Scoffing down a Pizzer (and other silly ways we talk) Rebirth

@exodus Going back to the letter R, this is spot on:

I just heard a video of an American restaurant showing off they serve a hamburger with a bottle of Moët and pronounced the T. Is this actually how it is pronounced in some places?

@“Tom of the Fog”#p147371 It is how it is pronounced in many American accents! I can’t think of any that don’t pronounce the T. For got examples of this, listen to old hip-hop. Nas and Biggie are (wait for the joke!) “notorious” for that!

It's odd you mention Biggie as when I think of him, he can pronounce escargot correctly. I guess the usage with the T is with artistic licence to make things rhyme.


@“antillese”#p147380 wait for the joke!) “notorious” for that!


Anyone who'se never been to to Toronto, how do you think this is pronounced: Roncesvalles

@“connrrr”#p147384 I've never been to Toronto but I do know where that is in Spain. Is it in Toronto then too?

Edit - Figure it must be otherwise it's an odd link! Based on the history of the place, and the fact it's now being used in a French speaking country that they adapted it from the literal pronunciation in Spanish to French...

For the square: **Ron-ce-vaux**

@“Tom of the Fog”#p147386 it is a street/neighbourhood in Toronto named after a battle that took place in Roncesvalles, Spain!

@“connrrr”#p147388 Didn't know about that one (as always, the Brits got involved!).

I'm locking in my answer! Would I be laughed out of Canada or directed to where I need to go?

(Anyway it's pronounced RON-see.)

@“connrrr”#p147390 Drats, so close!

@“Tom of the Fog”#p147389 no but I don't think anyone would know what you were talking about if you were asking for directions to Roncevaux lol. They call it “Roncesveils,” but you can get away with not playing their stupid game and just calling it Roncy.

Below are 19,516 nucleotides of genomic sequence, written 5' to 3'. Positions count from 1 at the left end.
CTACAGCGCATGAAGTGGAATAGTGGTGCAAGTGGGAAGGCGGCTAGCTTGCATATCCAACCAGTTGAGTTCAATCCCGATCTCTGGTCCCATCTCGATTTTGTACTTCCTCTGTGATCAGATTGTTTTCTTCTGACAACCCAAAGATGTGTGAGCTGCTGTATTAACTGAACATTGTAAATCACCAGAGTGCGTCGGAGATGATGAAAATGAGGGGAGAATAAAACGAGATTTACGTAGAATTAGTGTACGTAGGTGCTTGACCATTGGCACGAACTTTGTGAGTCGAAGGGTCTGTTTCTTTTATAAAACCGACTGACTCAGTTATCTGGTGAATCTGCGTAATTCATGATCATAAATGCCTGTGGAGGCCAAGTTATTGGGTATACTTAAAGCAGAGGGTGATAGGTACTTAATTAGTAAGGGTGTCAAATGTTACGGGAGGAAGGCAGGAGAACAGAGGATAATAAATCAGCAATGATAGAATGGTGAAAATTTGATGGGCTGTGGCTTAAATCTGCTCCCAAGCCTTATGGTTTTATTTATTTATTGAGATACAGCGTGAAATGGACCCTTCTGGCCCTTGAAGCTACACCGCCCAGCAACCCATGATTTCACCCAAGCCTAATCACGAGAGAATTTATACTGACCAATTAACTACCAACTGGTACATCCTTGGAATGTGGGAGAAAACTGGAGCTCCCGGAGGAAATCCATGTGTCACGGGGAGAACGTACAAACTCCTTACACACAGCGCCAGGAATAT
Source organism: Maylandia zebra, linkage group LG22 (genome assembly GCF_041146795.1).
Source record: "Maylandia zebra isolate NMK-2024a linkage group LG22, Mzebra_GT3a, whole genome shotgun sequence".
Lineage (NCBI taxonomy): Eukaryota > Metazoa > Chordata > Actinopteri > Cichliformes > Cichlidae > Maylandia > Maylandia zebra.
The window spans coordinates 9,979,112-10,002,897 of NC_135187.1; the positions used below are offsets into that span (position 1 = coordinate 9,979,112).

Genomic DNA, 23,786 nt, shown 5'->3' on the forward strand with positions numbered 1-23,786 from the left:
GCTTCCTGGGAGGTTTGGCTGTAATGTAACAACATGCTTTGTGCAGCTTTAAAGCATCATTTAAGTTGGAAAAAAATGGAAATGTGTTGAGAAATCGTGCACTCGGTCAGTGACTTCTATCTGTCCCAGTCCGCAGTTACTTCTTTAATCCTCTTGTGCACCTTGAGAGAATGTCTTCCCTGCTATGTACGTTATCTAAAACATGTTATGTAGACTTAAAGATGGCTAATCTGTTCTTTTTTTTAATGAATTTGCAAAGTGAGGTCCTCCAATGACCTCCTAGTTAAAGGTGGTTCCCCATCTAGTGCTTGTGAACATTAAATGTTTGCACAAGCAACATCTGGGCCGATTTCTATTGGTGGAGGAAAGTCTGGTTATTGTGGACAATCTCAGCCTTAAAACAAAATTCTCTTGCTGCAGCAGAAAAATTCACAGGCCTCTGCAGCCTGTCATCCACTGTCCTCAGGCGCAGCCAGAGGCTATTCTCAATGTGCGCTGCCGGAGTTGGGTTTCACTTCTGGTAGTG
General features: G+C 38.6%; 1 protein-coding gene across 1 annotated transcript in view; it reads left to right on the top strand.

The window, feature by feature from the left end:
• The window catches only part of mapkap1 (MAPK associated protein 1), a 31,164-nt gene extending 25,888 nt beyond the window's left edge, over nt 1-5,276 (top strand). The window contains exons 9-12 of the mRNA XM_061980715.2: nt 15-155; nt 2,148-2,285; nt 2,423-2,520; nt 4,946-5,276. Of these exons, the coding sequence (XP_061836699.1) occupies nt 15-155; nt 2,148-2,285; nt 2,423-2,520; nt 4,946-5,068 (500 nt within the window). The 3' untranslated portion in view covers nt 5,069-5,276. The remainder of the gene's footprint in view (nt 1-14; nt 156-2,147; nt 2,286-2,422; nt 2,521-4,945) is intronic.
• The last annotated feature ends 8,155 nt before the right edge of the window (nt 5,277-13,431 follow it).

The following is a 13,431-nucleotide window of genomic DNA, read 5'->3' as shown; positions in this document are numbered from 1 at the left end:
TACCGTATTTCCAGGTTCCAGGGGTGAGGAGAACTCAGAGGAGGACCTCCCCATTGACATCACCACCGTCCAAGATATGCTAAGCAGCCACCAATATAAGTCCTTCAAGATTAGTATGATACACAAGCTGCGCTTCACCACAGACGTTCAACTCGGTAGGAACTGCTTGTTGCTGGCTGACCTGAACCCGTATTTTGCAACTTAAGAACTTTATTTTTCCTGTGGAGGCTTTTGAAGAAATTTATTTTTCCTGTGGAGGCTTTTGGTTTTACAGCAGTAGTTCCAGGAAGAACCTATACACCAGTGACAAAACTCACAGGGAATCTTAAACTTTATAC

This reminds me of how there is a pond near High Park called Grenadier Pond, and for a while I was accidentally frenchifying it into "grenadzyay" I guess because I grew up near the Ontario-Quebec border and think anything that ends in -dier must be French. Oups!

@“connrrr”#p147393 I'm even more confused with Roncesveils. If I ever go back to Canada and make it there, I know I can fit in with Roncy!


@“connrrr”#p147393 Grenadier Pond

I can see why you would - grenade is pomegranate in French, so grenadier is pomegranate tree (based on the fact that even though there is another word for tree **arbre**, they still add **ier** to a fruit to make it that fruit tree - A lesson for non-French speakers there). I read it in the French version and thought "That's a nice sounding park" and not the English and thought "That's a horrible and probably very dangerous park"!

Parlez-vous québécois ?

@“Tom of the Fog”#p147394 ouai kinda. Je tente de le parler. En mars, j‘ai créé un thread pour jaser en français, au cas où cela t’aurait échappé!!

Je ne connaissais pas celui-là – merci beaucoup. Je vais essayer de rattraper mon retard et essayer de ne pas parler trop de franglish :wink:

just learned that in England they dance the “Hokey Cokey”

@“hellomrkearns”#p145620 timestamped

@“yeso”#p147862 With our knees bent, arms stretched rah rah rah :wink:

On the topic of this thread, as kids in Australia we would always “scoff” down food. It was also a frequent term for the food we'd bring when going to the cinema ie. “What are we bringing for scoffs this arvo? I reckon some Fantales, Polly Waffles and some Jaffas to piff at the people down the front”*.

*happy to elaborate on any of the words in this sentence if curious!

@"exodus"#p145074 A frequent one of these mispronunciations here in AU is referring to retail chain "Target" as "Tar-jay" (with a soft "j"). I've even caught myself doing it quite accidentally, woe is me :(

@“Shaneus”#p147920 accidentally!? Here it was something middle aged parents did because they thought it was funny